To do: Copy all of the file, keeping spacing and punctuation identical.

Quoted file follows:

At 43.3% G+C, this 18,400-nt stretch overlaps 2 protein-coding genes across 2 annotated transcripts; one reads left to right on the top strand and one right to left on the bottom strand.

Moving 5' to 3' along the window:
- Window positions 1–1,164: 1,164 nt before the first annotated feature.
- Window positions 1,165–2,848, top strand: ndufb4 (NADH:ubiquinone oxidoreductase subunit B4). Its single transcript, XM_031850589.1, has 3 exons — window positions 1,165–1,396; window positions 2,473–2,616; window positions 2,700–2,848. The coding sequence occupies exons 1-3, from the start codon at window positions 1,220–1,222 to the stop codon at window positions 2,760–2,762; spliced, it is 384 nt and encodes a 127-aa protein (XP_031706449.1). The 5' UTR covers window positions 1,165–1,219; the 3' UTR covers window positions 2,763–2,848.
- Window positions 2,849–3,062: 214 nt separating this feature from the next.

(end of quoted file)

At 43.3% G+C, this 18,400-nt stretch overlaps 2 protein-coding genes across 2 annotated transcripts; one reads left to right on the top strand and one right to left on the bottom strand.

Moving 5' to 3' along the window:
- Window positions 1–1,164: 1,164 nt before the first annotated feature.
- Window positions 1,165–2,848, top strand: ndufb4 (NADH:ubiquinone oxidoreductase subunit B4). Its single transcript, XM_031850589.1, has 3 exons — window positions 1,165–1,396; window positions 2,473–2,616; window positions 2,700–2,848. The coding sequence occupies exons 1-3, from the start codon at window positions 1,220–1,222 to the stop codon at window positions 2,760–2,762; spliced, it is 384 nt and encodes a 127-aa protein (XP_031706449.1). The 5' UTR covers window positions 1,165–1,219; the 3' UTR covers window positions 2,763–2,848.
- Window positions 2,849–3,062: 214 nt separating this feature from the next.